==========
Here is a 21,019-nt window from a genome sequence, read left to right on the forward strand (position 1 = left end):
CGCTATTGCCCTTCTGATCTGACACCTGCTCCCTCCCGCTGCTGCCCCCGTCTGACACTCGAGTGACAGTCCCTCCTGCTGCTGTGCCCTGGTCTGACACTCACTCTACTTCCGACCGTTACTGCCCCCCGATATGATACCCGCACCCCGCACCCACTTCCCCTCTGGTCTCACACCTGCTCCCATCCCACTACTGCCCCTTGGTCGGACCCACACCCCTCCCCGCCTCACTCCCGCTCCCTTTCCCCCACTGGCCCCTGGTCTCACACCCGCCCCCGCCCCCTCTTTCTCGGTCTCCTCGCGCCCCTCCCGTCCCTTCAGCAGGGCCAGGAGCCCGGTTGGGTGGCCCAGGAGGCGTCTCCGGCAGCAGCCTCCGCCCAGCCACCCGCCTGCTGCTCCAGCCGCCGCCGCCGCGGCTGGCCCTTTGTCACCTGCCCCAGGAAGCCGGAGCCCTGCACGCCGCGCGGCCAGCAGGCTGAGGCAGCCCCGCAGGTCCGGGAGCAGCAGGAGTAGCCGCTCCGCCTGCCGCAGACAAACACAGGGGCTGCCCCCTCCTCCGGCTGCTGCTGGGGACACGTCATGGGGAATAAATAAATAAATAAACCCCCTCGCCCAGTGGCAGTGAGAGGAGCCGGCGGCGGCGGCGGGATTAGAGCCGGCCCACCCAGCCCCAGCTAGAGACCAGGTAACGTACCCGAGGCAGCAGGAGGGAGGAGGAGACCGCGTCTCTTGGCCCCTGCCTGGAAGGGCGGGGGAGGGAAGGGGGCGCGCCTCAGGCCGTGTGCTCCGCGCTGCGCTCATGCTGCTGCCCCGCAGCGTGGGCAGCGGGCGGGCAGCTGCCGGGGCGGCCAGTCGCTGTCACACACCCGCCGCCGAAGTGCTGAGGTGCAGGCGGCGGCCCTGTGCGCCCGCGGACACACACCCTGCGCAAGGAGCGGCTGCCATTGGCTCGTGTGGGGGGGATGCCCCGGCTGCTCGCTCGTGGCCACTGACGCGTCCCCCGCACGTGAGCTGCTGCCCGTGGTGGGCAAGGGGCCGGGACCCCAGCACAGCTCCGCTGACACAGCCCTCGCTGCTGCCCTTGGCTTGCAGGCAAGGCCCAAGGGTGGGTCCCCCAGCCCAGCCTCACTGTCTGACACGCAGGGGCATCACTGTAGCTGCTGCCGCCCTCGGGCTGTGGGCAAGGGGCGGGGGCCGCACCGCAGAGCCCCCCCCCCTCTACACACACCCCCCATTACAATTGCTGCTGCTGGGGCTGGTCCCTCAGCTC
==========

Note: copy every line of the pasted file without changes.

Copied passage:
Here is a 21,019-nt window from a genome sequence, read left to right on the forward strand (position 1 = left end):
CGCTATTGCCCTTCTGATCTGACACCTGCTCCCTCCCGCTGCTGCCCCCGTCTGACACTCGAGTGACAGTCCCTCCTGCTGCTGTGCCCTGGTCTGACACTCACTCTACTTCCGACCGTTACTGCCCCCCGATATGATACCCGCACCCCGCACCCACTTCCCCTCTGGTCTCACACCTGCTCCCATCCCACTACTGCCCCTTGGTCGGACCCACACCCCTCCCCGCCTCACTCCCGCTCCCTTTCCCCCACTGGCCCCTGGTCTCACACCCGCCCCCGCCCCCTCTTTCTCGGTCTCCTCGCGCCCCTCCCGTCCCTTCAGCAGGGCCAGGAGCCCGGTTGGGTGGCCCAGGAGGCGTCTCCGGCAGCAGCCTCCGCCCAGCCACCCGCCTGCTGCTCCAGCCGCCGCCGCCGCGGCTGGCCCTTTGTCACCTGCCCCAGGAAGCCGGAGCCCTGCACGCCGCGCGGCCAGCAGGCTGAGGCAGCCCCGCAGGTCCGGGAGCAGCAGGAGTAGCCGCTCCGCCTGCCGCAGACAAACACAGGGGCTGCCCCCTCCTCCGGCTGCTGCTGGGGACACGTCATGGGGAATAAATAAATAAATAAACCCCCTCGCCCAGTGGCAGTGAGAGGAGCCGGCGGCGGCGGCGGGATTAGAGCCGGCCCACCCAGCCCCAGCTAGAGACCAGGTAACGTACCCGAGGCAGCAGGAGGGAGGAGGAGACCGCGTCTCTTGGCCCCTGCCTGGAAGGGCGGGGGAGGGAAGGGGGCGCGCCTCAGGCCGTGTGCTCCGCGCTGCGCTCATGCTGCTGCCCCGCAGCGTGGGCAGCGGGCGGGCAGCTGCCGGGGCGGCCAGTCGCTGTCACACACCCGCCGCCGAAGTGCTGAGGTGCAGGCGGCGGCCCTGTGCGCCCGCGGACACACACCCTGCGCAAGGAGCGGCTGCCATTGGCTCGTGTGGGGGGGATGCCCCGGCTGCTCGCTCGTGGCCACTGACGCGTCCCCCGCACGTGAGCTGCTGCCCGTGGTGGGCAAGGGGCCGGGACCCCAGCACAGCTCCGCTGACACAGCCCTCGCTGCTGCCCTTGGCTTGCAGGCAAGGCCCAAGGGTGGGTCCCCCAGCCCAGCCTCACTGTCTGACACGCAGGGGCATCACTGTAGCTGCTGCCGCCCTCGGGCTGTGGGCAAGGGGCGGGGGCCGCACCGCAGAGCCCCCCCCCCTCTACACACACCCCCCATTACAATTGCTGCTGCTGGGGCTGGTCCCTCAGCTC